Monday, October 23, 2017

How I finally caught the babysitter stealing



A few weeks ago in Mulletville Lite, I told you how I had begun to question the integrity of our babysitter, Kim. I believed she was stealing from us. I was right.

What follows is how I finally caught the bitch.

If you remember, I hired a new sitter because Kim was soon to depart the United States for a nannying job abroad. I still had Kim babysit here and there, however, because I knew she needed the money for her trip. (Can you hear the Universe laughing at me?)
 
One Monday, I had Kim come so I could run errands. I hadn't thought about the missing money in a long time, mostly because I'd been more careful with our money. We all had. Junior got birthday money from a relative he hadn't seen in awhile, and we'd put it in a sealed envelope in my bedroom. On the envelope he'd written "Junior's birthday money" in his child handwriting.

Again, I close my bedroom door every time I leave the house, and I'd naively thought that was enough of a deterrent.

Before I left to run errands, I saw that Chuck had emptied his wallet and left $180 on the bureau. I looked at the money and got goosebumps. It was surreptitious placement. I'm going to leave that there, I said to myself. If it is gone when I come back I will know that the wind didn't blow it off my bureau, Cam didn't throw it somewhere...I will know it was stolen.  

Off I went.

When I came back it was gone. 

Even worse, the envelope with Junior's birthday money was gone too.

I called Chuck. I was shaking. I thought I might throw up. I was filled with disgust, with rage and with disbelief. What a con artist this young woman was. Chuck said he'd drive home so I didn't have to confront her alone, so I stood in our bedroom and watched out of the window as Kim played with Cam.

About an hour later (!), Chuck pulled into the driveway. He took Cam into the living room and I calmly asked Kim about the missing money. At first she denied it. She even offered to help me look for it. Then Chuck walked in and told her we had the whole thing on video.

"You're caught," he said.

She looked down and pulled the $180 from her pocket.

"I'm sorry," she started.

"We don't want to hear it," I said. "You have 24 hours to return all of the money you stole or I'm calling the police."

Her face lost all color. It was the first time I'd seen any indication that she understood the magnitude of her choices. She begged us not to involve the police. She promised she'd have the money. And she did. She returned it the next morning, along with a pathetic letter of apology that blamed her thievery on fear, needing money for a relative's medical bills, debt, and so on. But I know the truth: She wanted to pad her pockets for her upcoming trip abroad.

It's been just about a month since this went down. I cut off all ties with Kim on social media, though for awhile I tormented myself by looking at her accounts—waiting for some indication that she felt remorse or regret or anything in that family, but there was nothing. Just selfies. Excitement for her trip. More selfies.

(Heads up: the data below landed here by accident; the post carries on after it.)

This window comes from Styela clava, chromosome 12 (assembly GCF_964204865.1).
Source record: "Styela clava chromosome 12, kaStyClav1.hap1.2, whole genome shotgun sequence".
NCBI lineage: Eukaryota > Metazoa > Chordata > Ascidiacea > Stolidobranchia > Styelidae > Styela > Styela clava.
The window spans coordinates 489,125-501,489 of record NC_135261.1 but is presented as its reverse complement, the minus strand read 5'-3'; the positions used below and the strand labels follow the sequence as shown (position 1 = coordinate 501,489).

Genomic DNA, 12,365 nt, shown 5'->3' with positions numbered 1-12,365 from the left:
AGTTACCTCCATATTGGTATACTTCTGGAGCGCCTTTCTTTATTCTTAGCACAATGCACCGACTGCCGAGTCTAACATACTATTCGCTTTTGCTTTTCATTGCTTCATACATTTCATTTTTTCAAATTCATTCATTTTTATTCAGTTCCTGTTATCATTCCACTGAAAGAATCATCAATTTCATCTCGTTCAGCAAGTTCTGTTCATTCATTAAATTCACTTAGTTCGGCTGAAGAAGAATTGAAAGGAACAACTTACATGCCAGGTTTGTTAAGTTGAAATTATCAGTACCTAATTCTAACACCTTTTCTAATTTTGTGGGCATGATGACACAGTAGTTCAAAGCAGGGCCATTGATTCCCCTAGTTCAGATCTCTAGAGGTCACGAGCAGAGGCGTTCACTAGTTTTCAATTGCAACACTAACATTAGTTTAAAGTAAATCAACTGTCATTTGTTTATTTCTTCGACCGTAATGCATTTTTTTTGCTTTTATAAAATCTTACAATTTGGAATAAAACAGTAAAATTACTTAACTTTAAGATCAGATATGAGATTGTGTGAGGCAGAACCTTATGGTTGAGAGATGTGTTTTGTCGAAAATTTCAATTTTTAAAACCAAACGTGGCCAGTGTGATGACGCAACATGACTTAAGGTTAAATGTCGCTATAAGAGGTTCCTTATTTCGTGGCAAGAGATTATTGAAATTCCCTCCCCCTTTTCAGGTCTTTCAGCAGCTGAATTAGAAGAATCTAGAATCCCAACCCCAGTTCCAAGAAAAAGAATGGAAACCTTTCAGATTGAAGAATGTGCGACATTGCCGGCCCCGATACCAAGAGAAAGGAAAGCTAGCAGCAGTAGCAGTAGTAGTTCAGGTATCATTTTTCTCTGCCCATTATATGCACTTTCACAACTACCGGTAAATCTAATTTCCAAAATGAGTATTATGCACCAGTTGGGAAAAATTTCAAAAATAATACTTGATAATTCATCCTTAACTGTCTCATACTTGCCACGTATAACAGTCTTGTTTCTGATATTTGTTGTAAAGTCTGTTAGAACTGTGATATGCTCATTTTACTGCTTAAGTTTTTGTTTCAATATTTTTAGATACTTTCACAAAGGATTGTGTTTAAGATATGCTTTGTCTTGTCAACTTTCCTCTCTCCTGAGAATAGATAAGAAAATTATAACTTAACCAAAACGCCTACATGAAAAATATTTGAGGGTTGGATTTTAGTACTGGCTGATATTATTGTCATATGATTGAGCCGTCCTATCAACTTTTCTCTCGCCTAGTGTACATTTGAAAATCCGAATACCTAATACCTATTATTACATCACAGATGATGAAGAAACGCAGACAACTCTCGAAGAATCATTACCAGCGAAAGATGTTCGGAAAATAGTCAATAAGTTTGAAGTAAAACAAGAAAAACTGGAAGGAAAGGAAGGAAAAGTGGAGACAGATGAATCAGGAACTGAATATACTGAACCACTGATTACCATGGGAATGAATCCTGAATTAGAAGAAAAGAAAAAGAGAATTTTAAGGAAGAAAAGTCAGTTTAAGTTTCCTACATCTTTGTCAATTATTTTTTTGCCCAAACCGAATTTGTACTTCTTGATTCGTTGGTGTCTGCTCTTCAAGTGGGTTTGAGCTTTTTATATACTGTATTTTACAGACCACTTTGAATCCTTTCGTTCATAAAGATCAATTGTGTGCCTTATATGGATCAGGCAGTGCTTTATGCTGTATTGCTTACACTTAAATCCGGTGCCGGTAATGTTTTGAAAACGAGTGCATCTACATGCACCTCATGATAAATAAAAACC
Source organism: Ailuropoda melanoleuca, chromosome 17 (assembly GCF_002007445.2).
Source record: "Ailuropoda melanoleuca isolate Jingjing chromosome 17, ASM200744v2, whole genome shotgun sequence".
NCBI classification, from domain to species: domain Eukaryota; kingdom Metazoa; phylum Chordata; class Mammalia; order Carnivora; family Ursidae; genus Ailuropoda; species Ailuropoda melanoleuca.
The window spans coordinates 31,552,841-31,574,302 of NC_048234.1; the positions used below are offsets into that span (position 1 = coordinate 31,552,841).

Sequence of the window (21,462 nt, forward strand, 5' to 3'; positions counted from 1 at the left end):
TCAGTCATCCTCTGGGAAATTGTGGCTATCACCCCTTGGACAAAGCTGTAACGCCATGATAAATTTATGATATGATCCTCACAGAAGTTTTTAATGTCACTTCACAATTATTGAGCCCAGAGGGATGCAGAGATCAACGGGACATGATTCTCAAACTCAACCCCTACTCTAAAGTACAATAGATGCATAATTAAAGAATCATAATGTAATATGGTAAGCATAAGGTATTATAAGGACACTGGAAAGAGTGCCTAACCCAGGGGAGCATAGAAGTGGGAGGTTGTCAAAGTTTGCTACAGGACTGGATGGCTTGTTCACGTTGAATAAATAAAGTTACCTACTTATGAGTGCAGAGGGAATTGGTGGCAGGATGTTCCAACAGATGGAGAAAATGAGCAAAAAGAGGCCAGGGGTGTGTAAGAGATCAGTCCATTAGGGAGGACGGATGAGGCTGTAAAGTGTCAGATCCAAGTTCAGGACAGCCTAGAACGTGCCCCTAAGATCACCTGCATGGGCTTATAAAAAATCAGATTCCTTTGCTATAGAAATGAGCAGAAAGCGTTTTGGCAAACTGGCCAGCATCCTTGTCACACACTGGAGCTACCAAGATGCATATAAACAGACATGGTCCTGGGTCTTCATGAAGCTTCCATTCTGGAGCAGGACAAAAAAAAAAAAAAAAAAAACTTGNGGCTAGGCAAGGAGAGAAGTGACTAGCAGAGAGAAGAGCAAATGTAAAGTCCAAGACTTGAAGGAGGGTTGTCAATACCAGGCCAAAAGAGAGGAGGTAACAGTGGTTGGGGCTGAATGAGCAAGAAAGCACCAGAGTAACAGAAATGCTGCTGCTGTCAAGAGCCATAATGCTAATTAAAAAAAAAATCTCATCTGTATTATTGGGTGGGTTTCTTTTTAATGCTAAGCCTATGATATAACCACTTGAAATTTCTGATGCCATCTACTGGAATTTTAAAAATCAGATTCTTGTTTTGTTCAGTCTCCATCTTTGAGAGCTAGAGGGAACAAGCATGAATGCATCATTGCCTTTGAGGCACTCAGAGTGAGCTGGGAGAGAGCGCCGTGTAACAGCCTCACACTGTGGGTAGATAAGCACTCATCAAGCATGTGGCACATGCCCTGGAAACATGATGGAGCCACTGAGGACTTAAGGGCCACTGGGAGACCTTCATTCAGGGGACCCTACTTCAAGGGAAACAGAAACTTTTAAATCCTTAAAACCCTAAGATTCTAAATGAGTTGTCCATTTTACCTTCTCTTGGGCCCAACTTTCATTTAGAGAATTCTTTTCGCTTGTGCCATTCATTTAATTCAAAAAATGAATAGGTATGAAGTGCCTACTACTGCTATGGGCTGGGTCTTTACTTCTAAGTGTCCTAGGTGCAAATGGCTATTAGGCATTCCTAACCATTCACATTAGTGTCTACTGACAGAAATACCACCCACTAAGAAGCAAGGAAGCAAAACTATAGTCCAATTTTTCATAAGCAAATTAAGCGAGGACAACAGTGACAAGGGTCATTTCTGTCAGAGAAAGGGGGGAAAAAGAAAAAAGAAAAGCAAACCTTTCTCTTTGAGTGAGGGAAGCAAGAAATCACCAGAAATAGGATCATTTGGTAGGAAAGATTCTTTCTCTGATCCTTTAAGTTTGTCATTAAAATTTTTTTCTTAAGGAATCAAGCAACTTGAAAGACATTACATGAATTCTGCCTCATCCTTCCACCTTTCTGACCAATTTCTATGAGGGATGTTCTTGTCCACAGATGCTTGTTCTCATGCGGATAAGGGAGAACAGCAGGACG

I guess that's the real offense of this experience: Even though I didn't commit a crime, I am the one dealing with a crisis of conscience. I'll forever regret not calling the police, only because I don't feel she learned a damn thing. But I wonder if it would have been worth it to involve them, to upturn a 19-year-old's life.

The kids asked about Kim for a few days, then she slipped from their minds. The new sitter is a dream come true, but I only have her come when I'm working from home. It took weeks to switch my brain off this topic. I relentlessly pursued the imagined details: Did she steal when Cam was napping? Was she so brazen that she snooped around my bedroom while he played by himself?

My bedroom felt sullied. Tainted. No longer a safe or enjoyable space, even though I rearranged the furniture. 

"Stop torturing yourself," Chuck would say. "None of that matters."

I guess he's right. No point in lingering in the unpleasantness, when the outcome could have been much worse.

I thought I'd feel a tremendous sense of relief the day Kim's plane took off, but life doesn't work like that. I feel better than I did, but I'll never trust anyone in my home again. Chuck and I are the dumb luckers who had that sitter. We are the cautionary tale. The learn-from-our-mistakers.

And to think that Kim was supposed to be an upgrade from the previous sitter—one who kept accidentally texting me things meant for her boyfriend. Yep, those kinds of things. But that is another blog post in itself.

P.S. I have contacted sittercity.com and care.com and they have removed Kim from their websites.

2 comments:

The Captain's Wife said...

Yikes!! I hope when people are asking for sitter referrals on the local FB you PM people that get "Kim's" name. You may need to let me know, since well, I refer to those referrals too ;) glad you got your's (and the kid's) money back, doesn't make the situation any less crappy.

Mandy- Read. Write. Mom! said...

Wow!! I am SO glad you figured it all out AND got your money back, but I can only imagine how violating that must feel. I hope the icky feelings will subside soon. And good job for reporting her to those websites so she can't take advantage of others through them.

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